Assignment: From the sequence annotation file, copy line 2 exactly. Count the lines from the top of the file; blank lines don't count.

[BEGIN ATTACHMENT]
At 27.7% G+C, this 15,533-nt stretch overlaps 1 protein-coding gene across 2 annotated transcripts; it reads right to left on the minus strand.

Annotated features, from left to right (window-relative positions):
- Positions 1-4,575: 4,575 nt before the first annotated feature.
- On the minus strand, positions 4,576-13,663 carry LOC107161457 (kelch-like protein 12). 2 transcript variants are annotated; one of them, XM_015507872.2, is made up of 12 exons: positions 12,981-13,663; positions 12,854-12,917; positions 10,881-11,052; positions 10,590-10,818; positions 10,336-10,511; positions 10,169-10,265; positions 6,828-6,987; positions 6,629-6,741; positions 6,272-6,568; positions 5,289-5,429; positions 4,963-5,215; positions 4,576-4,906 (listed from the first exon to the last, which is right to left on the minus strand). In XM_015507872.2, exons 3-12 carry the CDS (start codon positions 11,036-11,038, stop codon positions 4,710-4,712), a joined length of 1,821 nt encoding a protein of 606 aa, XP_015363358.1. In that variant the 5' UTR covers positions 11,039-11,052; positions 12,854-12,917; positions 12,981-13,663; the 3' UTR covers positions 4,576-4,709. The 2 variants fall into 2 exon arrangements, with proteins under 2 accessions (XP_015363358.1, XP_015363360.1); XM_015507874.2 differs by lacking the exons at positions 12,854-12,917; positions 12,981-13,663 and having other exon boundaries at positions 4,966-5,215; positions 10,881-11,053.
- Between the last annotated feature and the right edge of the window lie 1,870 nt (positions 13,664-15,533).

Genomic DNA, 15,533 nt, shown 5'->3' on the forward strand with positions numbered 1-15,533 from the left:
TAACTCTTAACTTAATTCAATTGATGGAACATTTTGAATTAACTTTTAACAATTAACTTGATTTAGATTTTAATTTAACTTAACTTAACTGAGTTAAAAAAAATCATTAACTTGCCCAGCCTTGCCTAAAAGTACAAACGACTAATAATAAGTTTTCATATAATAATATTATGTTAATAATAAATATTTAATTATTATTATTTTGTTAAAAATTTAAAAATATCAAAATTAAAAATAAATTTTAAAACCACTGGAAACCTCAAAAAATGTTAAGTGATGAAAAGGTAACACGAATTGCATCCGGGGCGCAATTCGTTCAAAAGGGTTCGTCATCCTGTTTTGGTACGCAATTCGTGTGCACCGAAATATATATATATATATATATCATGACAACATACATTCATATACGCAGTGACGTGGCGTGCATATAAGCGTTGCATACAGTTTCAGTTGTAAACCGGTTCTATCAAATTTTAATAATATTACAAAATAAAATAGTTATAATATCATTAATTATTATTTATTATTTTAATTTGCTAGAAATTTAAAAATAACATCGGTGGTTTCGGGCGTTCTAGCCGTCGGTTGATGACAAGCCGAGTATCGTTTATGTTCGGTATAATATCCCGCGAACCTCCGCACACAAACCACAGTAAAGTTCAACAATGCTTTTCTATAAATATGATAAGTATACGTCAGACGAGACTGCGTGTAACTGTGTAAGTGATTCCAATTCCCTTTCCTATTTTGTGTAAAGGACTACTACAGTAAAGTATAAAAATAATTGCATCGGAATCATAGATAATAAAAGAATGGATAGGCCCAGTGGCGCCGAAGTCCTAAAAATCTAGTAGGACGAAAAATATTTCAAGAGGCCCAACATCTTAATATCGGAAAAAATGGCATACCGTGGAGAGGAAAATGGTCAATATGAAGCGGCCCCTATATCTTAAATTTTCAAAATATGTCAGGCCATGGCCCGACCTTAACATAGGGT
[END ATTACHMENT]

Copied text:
Annotated features, from left to right (window-relative positions):